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SOURCE: “A. S. Byatt's Self-Mirroring Art,” in Critique, Vol. XXXVI, No. 2, Winter, 1995, pp. 83-95.
[In the following review, Gitzen discusses Byatt's attempt to include literary and artistic theory in her work, and asserts that she does so most successfully in Possession.]
The award to A. S. Byatt of the 1990 Booker Prize for her romance Possession virtually assures that her fiction will receive increasing critical attention, perhaps equaling that previously accorded to the novels of her sister Margaret Drabble. An interwoven texture of letters, journal entries, poems, and straight narrative, Possession is Byatt's most ambitious work to date; but its subject, situations, characters, and, indeed, its hybrid form have been anticipated in each of her previous novels. From the start, Byatt has combined the methods of a traditional realist with the subject matter and the themes of an aesthete. Hers is the sort of fiction that might have been written by her young heroine Frederica Potter, who as a Cambridge undergraduate yearns to become both an academic and a creative writer and imagines herself “writing something elegant and subtle on the use of metaphor in seventeenth-century religious narrative … [and] writing quite different things, … maybe even a new urban novel like those of Iris Murdoch” （Still Life 283）. Perhaps because Byatt has written repeatedly and admiringly...
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SOURCE: “Obeying the Genie,” in Times Literary Supplement, No. 4788, January 6, 1995, p. 20.
[In the following review, Adil calls the use of language in Byatt's The Djinn in the Nightingale's Eye “rich and archaically extravagant.”]
Like Charles Perrault at the end of the seventeenth century and Oscar Wilde at the end of the nineteenth, A. S. Byatt has chosen to explore the possibilities of the fairy story. Perhaps the fin de siècle creates a sense of cultural unease, of the need for some soul-searching. The fairy story is, after all, the soul of literature, the bedrock of narrative. Byatt's latest collection [The Djinn in the Nightingale's Eye] consists of four short stories set in the familiar fantasy world of princesses, dragons, glass coffins and wizards; and a novella, the title-story, which relocates the fairy story in a contemporary landscape.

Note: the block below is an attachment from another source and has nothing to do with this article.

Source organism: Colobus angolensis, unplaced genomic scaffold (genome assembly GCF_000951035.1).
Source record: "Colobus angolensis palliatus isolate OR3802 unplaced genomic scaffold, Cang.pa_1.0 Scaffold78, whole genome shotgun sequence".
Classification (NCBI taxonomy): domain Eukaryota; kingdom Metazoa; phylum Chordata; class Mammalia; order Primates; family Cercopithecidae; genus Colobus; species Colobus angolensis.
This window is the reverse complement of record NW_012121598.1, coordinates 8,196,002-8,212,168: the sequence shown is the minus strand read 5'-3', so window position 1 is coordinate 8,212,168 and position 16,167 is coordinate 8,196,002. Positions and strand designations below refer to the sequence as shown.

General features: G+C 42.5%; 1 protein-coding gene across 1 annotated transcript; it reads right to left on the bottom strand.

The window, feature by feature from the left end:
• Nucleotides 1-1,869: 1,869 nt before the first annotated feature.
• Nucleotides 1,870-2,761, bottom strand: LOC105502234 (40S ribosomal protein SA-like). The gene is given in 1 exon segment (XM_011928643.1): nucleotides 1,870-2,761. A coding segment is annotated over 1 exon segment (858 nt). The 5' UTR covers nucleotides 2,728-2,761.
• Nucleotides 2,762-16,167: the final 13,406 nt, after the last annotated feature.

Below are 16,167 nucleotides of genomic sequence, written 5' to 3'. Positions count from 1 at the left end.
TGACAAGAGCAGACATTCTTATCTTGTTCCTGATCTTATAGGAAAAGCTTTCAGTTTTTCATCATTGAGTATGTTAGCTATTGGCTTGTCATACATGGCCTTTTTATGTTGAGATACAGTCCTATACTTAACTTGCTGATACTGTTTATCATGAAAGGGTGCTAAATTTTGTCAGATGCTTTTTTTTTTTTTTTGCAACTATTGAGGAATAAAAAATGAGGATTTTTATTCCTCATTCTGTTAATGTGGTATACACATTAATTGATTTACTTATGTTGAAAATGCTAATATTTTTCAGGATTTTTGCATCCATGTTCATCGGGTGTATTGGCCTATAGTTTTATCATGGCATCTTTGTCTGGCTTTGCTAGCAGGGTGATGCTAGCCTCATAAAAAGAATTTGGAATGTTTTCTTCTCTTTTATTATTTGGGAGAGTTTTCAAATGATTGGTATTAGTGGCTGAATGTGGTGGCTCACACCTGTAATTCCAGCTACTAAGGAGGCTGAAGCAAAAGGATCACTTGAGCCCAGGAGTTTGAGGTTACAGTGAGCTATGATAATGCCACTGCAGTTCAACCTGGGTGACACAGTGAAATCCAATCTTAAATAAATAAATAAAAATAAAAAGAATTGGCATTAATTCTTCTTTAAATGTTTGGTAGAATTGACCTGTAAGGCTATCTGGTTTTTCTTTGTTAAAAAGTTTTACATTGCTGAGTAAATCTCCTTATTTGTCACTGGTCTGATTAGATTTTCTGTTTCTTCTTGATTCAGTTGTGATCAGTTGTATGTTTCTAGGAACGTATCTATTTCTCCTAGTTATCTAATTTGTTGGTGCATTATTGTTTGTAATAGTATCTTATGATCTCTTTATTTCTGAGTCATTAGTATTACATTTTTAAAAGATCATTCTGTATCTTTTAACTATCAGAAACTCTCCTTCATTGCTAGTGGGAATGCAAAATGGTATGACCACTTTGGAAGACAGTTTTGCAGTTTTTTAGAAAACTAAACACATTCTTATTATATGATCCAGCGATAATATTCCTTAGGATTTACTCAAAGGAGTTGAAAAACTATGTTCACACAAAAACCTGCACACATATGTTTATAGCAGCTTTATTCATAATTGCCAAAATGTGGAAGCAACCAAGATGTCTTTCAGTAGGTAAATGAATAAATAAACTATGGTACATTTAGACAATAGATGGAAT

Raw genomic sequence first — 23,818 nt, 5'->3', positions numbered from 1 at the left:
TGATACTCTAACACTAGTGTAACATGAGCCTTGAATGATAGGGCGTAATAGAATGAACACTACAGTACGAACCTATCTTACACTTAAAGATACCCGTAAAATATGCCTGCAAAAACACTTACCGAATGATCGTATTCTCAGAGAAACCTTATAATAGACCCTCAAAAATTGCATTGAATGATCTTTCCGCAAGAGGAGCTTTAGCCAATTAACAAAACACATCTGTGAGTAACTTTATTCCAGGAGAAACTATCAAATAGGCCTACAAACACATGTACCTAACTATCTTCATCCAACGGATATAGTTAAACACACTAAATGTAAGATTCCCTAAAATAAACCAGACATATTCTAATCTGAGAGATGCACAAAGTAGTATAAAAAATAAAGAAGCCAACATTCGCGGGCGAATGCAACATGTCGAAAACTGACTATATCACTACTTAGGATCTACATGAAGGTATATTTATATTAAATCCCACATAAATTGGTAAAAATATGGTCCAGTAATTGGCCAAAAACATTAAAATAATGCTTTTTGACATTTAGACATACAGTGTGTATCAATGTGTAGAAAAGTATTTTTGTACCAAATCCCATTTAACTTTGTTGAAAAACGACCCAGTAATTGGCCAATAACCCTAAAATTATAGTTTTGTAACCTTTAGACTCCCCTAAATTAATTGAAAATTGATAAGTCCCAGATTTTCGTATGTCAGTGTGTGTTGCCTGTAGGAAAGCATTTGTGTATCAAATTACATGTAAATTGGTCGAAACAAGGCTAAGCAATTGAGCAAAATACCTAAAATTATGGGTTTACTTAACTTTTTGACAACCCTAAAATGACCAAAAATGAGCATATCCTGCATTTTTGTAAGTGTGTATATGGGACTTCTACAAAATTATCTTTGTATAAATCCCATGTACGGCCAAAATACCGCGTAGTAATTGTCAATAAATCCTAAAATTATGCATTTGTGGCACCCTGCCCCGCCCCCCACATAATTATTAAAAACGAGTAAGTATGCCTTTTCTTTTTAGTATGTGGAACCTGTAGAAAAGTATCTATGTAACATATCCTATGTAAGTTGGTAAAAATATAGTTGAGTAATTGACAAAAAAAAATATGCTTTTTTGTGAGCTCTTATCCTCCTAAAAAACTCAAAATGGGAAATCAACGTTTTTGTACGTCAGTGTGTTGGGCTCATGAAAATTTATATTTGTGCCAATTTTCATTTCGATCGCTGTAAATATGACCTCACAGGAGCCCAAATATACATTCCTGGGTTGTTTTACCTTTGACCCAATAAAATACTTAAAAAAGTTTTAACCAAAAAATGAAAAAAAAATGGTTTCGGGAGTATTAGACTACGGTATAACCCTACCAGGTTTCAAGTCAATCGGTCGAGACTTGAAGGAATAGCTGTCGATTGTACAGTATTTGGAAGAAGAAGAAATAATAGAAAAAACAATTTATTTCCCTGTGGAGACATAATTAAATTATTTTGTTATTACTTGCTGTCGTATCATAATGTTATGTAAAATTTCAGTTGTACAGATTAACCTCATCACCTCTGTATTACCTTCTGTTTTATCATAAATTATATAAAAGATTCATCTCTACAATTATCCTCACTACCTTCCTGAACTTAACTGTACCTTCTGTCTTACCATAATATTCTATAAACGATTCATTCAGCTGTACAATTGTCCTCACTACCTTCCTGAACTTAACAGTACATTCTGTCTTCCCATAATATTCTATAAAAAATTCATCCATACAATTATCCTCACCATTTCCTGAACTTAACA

Her florid baroque style enriches this contemporary fairy-tale, translating the post-industrial into the language of the pre-modern, “the green sea was black, sleek as the skin of killer whales”, in an all too recognizable present where “the empty deserts were seeded with skulls, and with iron canisters, containing death”. Byatt's prose is opulent, sometimes lurid. Her extended descriptions of gradations of colour can descend into the language of paint charts: “mackerel-puckered and underwater-dappled...
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SOURCE: “A Novelist with a Civilized, Artistic Eye,” in Christian Science Monitor, April 20, 1995, p. 12.
[In the following review, Rubin offers a positive assessment of Byatt's The Matisse Stories, emphasizing their connection to famous paintings by Matisse.]
A. S. Byatt is an artful writer, craftsmanlike in her approach and drawn to themes involving art and artists. An academic critic as well as a novelist, she has a painter's eye for form and color, a scholar's respect for significant detail.
Her novel Possession, winner of the 1990 Booker Prize, portrayed the discovery of a secret romance between two Victorian poets （he, somewhat Browningesque; she, a sort of Christina Rossetti with a dash of Emily Dickinson）. Byatt also recreated Victorian milieus in Angels and Insects （1992）, which will be released as a film later this year.
Now in The Matisse Stories, her most painterly book to date, Byatt offers a triptych of short novellas, each linked to at least one painting by the great modern master of color and form.
The first story, “Medusa's Ankles,” is the slightest. A sensible married woman, a university lecturer, long accustomed to relying on her natural （i.e. uncosmetically aided） good looks, has more recently been resorting to the ministrations of a skilled hairdresser to counter the depredations of...
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SOURCE: “Her Shaping Spirit of Imagination,” in Spectator, Vol. 276, No. 8756, May 11, 1996, pp. 34-6.
[In the following review, Hensher praises Byatt's Babel Tower as “a remarkable book, of exceptional gravity and serious charm.”]
Babel Tower, the third in a series of novels which began with The Virgin in the Garden and continued with Still Life, is largely about a marriage and its breakdown. It's not just the literal marriage of A. S. Byatt's heroine, Frederica Potter, and its disastrous outcome. The subject of the book—one is tempted to write, the ‘real’ subject—is the tragic afterlife of Blake's Marriage of Heaven and Hell; it's the breakdown of the Marriage, in the sad and hopeful projects of the 1960s, which Byatt is chronicling here.
Byatt, in all these books, has been constructing a novelist's history of the post-war years. Not a literal history, nor a history of external events, though real people, real events do impinge on the events of the novel, and influence its course. The first volume was largely interested in a consideration of the meaning of the Coronation; this circles around, and finally alights on the trial of the Moors Murderers. But these real events are always presented, not as glamorous importations to add seriousness and truth, but as outcrops of the intellectual life of the time. Byatt is concerned not...